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Thursday, 13 September 2007 12:48

Is the Gantt Chart Dead or Just Another Victim of Tool Disease?

Written by Claude Emond

I am a proponent of using lean and agile project management concepts, whenever the context calls for them, be it on part of a project or the whole of it. I don’t care if the project is a construction project, a software development project or the implementation of a PMO. The original agile philosophy, that I espouse, is the following: "To every project its own methodology”.

I consider what’s in the PMBOK as including major concepts about project management, universal processes for me, particularly the IPECC processes (what has been opened must be closed, being the gist of it). As for methodology, I have an agile mindset: “Context dictates”. That’s the paradigm I live in.

However, even agile management promoters eventually forget about what agility means and end up becoming tyrants, blinded by almost religious fanaticism, just like some traditional project management gurus. Some of those agile gurus even push for the adoption of a Universal Agile Methodology, for which you must be certified, (APMP certification?), to be considered genuine, the antithesis of what agility is all about. Concepts, methodologies and tools become a single, huge, monolithic dictate that must be closely followed to assure your salvation. Sounds familiar? Has agile/lean project management caught Tool Disease? Has it fallen to this plague that makes people stop thinking about their project context (or just stop thinking, plain and simple)? Must we use lean and agile as a big recipe to manage all projects, with compulsory tools that you cannot stray away from without being doomed? Sounds familiar again?

It happens to me quite often nowadays. When I teach project management “universal processes”, then talk about lean and agile, and then talk about specific tools, and then mention Gantt charts and CPM in passing, I’ll be strongly challenged by an angry agile adept. Basically, what I am told is that lean and agile PMs do not use Gantt charts and even forbid such “dangerous” tools. This is what was told to them by so-called saviours coming to this world with a new recipe and its brand new set of tools. This belief in the eminent demise of the Gantt chart is also reinforced by surveys like the one done by Scott Ambler (http://www.ambysoft.com/surveys/agileMarch2007.html), in which close to 70% of the 781 respondents consider detailed Gantt charts as having no value, or close to no value, in helping them manage their projects.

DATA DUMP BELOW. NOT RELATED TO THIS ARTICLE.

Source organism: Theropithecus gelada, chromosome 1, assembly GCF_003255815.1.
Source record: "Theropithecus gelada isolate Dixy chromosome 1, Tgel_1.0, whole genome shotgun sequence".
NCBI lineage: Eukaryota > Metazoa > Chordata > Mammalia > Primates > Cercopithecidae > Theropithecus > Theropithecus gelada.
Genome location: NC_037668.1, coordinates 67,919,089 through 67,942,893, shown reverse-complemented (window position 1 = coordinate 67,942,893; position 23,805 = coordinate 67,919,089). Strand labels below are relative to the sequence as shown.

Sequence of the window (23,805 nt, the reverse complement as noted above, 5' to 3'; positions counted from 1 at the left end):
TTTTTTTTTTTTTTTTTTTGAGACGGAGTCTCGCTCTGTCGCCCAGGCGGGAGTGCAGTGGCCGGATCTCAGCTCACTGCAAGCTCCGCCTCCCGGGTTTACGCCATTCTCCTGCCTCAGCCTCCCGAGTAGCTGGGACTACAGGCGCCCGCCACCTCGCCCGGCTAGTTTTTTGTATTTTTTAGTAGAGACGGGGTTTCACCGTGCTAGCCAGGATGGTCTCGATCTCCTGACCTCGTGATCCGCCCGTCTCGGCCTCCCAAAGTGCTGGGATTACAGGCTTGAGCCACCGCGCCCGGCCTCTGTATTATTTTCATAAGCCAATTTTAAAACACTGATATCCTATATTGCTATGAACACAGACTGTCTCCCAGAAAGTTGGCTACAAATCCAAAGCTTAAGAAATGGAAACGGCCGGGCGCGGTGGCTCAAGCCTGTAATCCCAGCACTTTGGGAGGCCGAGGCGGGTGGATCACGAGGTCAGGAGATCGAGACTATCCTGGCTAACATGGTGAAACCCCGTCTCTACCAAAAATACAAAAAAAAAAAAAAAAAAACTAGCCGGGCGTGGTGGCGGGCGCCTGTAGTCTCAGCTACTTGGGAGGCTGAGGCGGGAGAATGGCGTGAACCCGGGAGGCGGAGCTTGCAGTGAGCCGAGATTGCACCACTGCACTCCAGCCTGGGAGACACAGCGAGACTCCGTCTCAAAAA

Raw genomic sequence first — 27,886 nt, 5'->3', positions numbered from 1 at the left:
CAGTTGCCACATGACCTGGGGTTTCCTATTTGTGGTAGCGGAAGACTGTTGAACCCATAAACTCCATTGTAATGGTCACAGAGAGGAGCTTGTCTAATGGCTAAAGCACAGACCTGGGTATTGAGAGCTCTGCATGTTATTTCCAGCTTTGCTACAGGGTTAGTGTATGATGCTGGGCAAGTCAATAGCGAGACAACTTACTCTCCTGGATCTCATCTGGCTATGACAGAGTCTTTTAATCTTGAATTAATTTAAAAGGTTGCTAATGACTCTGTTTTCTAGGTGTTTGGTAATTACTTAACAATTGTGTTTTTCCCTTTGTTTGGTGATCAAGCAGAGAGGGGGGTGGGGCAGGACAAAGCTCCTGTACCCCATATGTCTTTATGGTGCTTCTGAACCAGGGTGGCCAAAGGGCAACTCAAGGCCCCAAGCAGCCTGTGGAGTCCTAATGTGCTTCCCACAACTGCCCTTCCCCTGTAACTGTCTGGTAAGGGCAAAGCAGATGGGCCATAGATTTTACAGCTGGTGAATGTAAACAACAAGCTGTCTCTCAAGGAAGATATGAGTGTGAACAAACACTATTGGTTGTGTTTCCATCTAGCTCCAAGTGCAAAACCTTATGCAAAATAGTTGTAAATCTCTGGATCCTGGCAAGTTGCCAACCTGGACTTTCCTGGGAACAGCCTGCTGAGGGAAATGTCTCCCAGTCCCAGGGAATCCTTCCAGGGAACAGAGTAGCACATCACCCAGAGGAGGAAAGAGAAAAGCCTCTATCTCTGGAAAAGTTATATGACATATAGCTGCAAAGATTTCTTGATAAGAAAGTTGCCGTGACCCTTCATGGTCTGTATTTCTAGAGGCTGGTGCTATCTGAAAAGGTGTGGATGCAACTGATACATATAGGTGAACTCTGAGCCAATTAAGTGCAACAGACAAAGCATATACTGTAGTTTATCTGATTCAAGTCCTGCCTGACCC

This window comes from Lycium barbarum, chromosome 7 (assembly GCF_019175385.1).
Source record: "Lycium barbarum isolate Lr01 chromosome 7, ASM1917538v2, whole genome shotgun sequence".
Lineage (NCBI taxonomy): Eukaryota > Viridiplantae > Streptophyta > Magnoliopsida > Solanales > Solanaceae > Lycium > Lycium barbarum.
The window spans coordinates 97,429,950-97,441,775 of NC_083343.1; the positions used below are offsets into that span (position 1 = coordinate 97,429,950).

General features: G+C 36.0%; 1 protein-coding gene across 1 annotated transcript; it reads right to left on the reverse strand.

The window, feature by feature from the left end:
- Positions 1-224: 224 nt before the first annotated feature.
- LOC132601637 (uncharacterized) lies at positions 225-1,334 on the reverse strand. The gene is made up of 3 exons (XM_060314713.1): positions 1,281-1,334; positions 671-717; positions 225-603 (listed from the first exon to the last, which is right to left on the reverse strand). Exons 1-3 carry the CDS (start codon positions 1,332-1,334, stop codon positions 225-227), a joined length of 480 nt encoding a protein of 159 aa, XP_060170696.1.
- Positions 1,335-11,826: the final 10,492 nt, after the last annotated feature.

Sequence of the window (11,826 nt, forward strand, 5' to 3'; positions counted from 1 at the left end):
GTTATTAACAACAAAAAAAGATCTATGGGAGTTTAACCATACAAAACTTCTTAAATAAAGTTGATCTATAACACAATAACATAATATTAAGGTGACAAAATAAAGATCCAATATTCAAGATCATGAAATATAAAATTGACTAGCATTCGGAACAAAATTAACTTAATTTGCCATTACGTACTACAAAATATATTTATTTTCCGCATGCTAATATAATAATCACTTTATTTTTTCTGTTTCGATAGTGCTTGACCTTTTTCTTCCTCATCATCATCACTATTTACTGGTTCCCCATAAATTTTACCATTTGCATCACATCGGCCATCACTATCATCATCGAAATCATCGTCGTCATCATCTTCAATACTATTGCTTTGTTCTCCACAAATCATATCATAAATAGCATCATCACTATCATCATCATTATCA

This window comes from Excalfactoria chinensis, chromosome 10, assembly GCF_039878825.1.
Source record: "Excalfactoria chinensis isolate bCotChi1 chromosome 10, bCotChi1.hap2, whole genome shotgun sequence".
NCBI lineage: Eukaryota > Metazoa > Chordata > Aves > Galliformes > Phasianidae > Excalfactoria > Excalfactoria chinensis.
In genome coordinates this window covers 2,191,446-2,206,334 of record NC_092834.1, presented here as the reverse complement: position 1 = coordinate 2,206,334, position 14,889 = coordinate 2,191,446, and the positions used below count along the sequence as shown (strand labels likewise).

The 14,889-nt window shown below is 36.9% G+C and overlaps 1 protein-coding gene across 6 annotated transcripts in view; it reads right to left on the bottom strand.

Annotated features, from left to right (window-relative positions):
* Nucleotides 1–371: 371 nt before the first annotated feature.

So here we go again with new fads for the unthinking mind. Forget about context, forget about Gantt charts, just forget about common sense. To those who believe that Gantt charts are a dead case, I suggest they read The Demise of the Gantt Chart in Agile Software Projects by Tate Stuntz on the context of agile software projects and on why Gantt charts are not a good idea in this context. To those who have to manage crazy projects like the “commissioning, start-up and production ramp-up of a two billion dollar aluminium production plant”, I ask: “Is it so different from the one I had to work on once…a feat we were only able to achieve with the help of a 10, 000 tasks CPM network and the associated, very useful, Gantt chart?”

So I say: “Think twice before not doing your homework in the name of lean or agile principles; you will find chaos and a big loss in your agility to see things coming and take proper action.” Never forget that “Context dictates”. Stay away from recipes, do not catch Tool Disease (or look fast for a cure) and do not forfeit your responsibility to be a thinking project manager using common sense and a functioning brain.

And you, what do you say ?

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